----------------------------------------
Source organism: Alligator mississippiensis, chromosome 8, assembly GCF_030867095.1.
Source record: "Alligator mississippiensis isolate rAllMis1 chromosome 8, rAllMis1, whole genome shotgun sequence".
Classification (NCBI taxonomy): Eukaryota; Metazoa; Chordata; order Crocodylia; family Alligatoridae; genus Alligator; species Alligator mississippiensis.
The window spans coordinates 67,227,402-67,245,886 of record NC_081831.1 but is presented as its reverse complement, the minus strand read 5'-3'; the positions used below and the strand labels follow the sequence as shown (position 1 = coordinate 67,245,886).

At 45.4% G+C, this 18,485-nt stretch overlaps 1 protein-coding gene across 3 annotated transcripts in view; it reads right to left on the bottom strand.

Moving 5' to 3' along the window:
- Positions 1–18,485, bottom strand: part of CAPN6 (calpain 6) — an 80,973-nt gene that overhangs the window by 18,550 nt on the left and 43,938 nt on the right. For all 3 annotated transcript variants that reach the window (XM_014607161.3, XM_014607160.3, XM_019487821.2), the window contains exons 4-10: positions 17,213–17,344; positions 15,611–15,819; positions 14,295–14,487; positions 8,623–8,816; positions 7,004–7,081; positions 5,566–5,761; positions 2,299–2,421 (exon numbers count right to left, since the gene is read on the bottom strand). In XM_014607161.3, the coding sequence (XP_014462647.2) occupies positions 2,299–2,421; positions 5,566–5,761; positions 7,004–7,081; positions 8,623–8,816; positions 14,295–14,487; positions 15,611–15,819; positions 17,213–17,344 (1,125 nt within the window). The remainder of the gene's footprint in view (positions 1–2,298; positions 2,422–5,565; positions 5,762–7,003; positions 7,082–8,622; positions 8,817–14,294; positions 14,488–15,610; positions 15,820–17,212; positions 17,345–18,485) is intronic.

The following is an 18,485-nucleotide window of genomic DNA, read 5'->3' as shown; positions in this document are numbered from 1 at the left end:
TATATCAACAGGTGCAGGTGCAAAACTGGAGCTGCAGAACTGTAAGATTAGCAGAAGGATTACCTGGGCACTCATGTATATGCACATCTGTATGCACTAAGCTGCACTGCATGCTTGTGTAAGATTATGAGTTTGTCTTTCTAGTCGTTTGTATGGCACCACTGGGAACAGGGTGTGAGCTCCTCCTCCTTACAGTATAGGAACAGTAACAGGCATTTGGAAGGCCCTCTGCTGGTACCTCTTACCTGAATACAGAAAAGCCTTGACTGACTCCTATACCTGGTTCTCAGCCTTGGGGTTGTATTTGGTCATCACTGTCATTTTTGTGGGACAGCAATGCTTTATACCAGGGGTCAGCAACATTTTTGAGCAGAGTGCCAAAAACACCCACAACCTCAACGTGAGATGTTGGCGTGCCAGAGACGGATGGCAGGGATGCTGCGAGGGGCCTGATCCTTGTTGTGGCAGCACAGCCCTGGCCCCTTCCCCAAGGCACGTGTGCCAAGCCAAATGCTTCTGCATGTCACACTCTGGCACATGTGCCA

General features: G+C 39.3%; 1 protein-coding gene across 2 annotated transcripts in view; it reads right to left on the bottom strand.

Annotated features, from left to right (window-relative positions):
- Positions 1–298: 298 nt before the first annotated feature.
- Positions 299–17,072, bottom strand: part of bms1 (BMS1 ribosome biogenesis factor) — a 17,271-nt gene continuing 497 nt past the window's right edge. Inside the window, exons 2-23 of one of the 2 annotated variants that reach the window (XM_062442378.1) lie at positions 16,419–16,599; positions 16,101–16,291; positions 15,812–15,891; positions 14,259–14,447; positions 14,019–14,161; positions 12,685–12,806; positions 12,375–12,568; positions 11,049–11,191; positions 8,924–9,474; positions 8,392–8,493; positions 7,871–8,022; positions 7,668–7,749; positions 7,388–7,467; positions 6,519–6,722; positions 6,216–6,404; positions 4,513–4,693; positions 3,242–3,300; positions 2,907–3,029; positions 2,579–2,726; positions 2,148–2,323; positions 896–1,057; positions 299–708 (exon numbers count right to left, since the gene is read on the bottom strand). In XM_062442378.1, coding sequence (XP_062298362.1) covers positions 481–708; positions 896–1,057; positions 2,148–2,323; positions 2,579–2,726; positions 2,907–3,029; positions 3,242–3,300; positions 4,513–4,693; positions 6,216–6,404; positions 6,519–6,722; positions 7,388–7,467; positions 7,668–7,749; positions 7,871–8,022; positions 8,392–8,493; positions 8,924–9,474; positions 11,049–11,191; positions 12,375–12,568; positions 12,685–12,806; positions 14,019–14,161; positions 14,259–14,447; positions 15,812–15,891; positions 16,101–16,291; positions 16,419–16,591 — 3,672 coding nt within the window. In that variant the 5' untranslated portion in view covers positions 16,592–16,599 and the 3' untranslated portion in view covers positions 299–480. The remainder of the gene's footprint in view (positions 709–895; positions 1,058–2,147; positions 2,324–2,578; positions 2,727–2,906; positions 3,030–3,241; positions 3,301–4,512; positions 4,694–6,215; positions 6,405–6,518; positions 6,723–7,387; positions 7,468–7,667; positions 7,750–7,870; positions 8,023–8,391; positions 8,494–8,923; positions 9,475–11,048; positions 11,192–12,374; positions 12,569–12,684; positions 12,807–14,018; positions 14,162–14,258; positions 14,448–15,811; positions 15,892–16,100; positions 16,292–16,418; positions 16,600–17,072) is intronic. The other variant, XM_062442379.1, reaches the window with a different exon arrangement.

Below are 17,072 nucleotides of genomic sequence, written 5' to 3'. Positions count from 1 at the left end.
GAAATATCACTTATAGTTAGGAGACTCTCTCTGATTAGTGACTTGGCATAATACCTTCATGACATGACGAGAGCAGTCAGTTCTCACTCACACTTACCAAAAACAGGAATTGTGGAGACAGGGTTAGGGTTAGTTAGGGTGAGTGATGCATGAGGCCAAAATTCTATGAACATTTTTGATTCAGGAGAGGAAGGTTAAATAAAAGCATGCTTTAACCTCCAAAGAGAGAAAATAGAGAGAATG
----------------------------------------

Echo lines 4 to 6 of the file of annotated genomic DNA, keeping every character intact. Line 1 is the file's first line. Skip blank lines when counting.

The window spans coordinates 67,227,402-67,245,886 of record NC_081831.1 but is presented as its reverse complement, the minus strand read 5'-3'; the positions used below and the strand labels follow the sequence as shown (position 1 = coordinate 67,245,886).

At 45.4% G+C, this 18,485-nt stretch overlaps 1 protein-coding gene across 3 annotated transcripts in view; it reads right to left on the bottom strand.

Moving 5' to 3' along the window: